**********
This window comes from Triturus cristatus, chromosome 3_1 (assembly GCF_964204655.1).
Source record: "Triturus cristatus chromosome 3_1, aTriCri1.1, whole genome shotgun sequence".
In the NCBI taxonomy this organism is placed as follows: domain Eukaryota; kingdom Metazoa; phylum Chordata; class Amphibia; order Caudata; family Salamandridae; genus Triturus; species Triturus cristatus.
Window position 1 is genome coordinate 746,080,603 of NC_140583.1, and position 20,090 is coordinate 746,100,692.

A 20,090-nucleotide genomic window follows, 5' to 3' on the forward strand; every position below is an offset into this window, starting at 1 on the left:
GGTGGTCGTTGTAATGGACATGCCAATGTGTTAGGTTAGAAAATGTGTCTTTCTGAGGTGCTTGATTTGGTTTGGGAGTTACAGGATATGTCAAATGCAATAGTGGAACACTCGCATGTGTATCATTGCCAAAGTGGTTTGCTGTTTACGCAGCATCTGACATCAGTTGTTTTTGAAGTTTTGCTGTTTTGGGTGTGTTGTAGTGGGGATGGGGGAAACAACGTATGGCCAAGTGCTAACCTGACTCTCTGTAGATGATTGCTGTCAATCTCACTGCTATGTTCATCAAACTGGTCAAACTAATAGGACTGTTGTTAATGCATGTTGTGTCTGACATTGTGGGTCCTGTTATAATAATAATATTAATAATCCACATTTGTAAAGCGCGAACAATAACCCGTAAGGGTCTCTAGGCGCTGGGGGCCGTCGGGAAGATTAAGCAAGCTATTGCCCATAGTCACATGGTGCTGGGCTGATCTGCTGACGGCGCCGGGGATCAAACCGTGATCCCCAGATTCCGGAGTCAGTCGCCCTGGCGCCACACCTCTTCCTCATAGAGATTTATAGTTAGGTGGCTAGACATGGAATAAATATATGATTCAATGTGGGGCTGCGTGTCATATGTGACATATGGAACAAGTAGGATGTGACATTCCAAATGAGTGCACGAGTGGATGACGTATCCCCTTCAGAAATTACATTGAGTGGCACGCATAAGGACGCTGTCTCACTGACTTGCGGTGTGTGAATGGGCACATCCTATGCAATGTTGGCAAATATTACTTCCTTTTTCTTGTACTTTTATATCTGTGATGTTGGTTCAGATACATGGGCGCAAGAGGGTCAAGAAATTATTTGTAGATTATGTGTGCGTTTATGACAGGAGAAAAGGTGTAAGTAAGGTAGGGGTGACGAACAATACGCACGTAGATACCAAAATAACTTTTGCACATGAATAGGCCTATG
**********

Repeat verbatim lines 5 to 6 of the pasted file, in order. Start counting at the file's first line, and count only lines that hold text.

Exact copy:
A 20,090-nucleotide genomic window follows, 5' to 3' on the forward strand; every position below is an offset into this window, starting at 1 on the left:
GGTGGTCGTTGTAATGGACATGCCAATGTGTTAGGTTAGAAAATGTGTCTTTCTGAGGTGCTTGATTTGGTTTGGGAGTTACAGGATATGTCAAATGCAATAGTGGAACACTCGCATGTGTATCATTGCCAAAGTGGTTTGCTGTTTACGCAGCATCTGACATCAGTTGTTTTTGAAGTTTTGCTGTTTTGGGTGTGTTGTAGTGGGGATGGGGGAAACAACGTATGGCCAAGTGCTAACCTGACTCTCTGTAGATGATTGCTGTCAATCTCACTGCTATGTTCATCAAACTGGTCAAACTAATAGGACTGTTGTTAATGCATGTTGTGTCTGACATTGTGGGTCCTGTTATAATAATAATATTAATAATCCACATTTGTAAAGCGCGAACAATAACCCGTAAGGGTCTCTAGGCGCTGGGGGCCGTCGGGAAGATTAAGCAAGCTATTGCCCATAGTCACATGGTGCTGGGCTGATCTGCTGACGGCGCCGGGGATCAAACCGTGATCCCCAGATTCCGGAGTCAGTCGCCCTGGCGCCACACCTCTTCCTCATAGAGATTTATAGTTAGGTGGCTAGACATGGAATAAATATATGATTCAATGTGGGGCTGCGTGTCATATGTGACATATGGAACAAGTAGGATGTGACATTCCAAATGAGTGCACGAGTGGATGACGTATCCCCTTCAGAAATTACATTGAGTGGCACGCATAAGGACGCTGTCTCACTGACTTGCGGTGTGTGAATGGGCACATCCTATGCAATGTTGGCAAATATTACTTCCTTTTTCTTGTACTTTTATATCTGTGATGTTGGTTCAGATACATGGGCGCAAGAGGGTCAAGAAATTATTTGTAGATTATGTGTGCGTTTATGACAGGAGAAAAGGTGTAAGTAAGGTAGGGGTGACGAACAATACGCACGTAGATACCAAAATAACTTTTGCACATGAATAGGCCTATG